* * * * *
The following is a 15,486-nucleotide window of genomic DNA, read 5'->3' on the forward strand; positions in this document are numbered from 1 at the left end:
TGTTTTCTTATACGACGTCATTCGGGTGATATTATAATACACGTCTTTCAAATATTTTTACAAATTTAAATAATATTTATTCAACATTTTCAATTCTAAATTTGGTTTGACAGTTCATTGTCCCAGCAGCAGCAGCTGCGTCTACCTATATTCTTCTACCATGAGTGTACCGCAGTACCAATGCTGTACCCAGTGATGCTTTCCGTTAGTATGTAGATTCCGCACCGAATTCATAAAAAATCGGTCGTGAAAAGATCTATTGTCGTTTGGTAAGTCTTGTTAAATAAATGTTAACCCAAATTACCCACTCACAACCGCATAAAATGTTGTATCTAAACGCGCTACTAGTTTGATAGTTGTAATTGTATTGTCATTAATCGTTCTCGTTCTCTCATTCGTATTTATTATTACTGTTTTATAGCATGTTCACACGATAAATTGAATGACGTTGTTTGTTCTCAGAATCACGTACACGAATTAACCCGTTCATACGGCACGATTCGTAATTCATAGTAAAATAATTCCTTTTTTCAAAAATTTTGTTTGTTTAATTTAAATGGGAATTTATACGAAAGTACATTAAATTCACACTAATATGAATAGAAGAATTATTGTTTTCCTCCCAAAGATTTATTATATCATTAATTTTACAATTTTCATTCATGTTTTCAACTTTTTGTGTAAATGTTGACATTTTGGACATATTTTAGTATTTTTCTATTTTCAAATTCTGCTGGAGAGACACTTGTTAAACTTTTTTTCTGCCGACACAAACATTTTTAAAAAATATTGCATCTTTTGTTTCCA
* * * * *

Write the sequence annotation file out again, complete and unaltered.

The following is a 15,486-nucleotide window of genomic DNA, read 5'->3' on the forward strand; positions in this document are numbered from 1 at the left end:
TGTTTTCTTATACGACGTCATTCGGGTGATATTATAATACACGTCTTTCAAATATTTTTACAAATTTAAATAATATTTATTCAACATTTTCAATTCTAAATTTGGTTTGACAGTTCATTGTCCCAGCAGCAGCAGCTGCGTCTACCTATATTCTTCTACCATGAGTGTACCGCAGTACCAATGCTGTACCCAGTGATGCTTTCCGTTAGTATGTAGATTCCGCACCGAATTCATAAAAAATCGGTCGTGAAAAGATCTATTGTCGTTTGGTAAGTCTTGTTAAATAAATGTTAACCCAAATTACCCACTCACAACCGCATAAAATGTTGTATCTAAACGCGCTACTAGTTTGATAGTTGTAATTGTATTGTCATTAATCGTTCTCGTTCTCTCATTCGTATTTATTATTACTGTTTTATAGCATGTTCACACGATAAATTGAATGACGTTGTTTGTTCTCAGAATCACGTACACGAATTAACCCGTTCATACGGCACGATTCGTAATTCATAGTAAAATAATTCCTTTTTTCAAAAATTTTGTTTGTTTAATTTAAATGGGAATTTATACGAAAGTACATTAAATTCACACTAATATGAATAGAAGAATTATTGTTTTCCTCCCAAAGATTTATTATATCATTAATTTTACAATTTTCATTCATGTTTTCAACTTTTTGTGTAAATGTTGACATTTTGGACATATTTTAGTATTTTTCTATTTTCAAATTCTGCTGGAGAGACACTTGTTAAACTTTTTTTCTGCCGACACAAACATTTTTAAAAAATATTGCATCTTTTGTTTCCA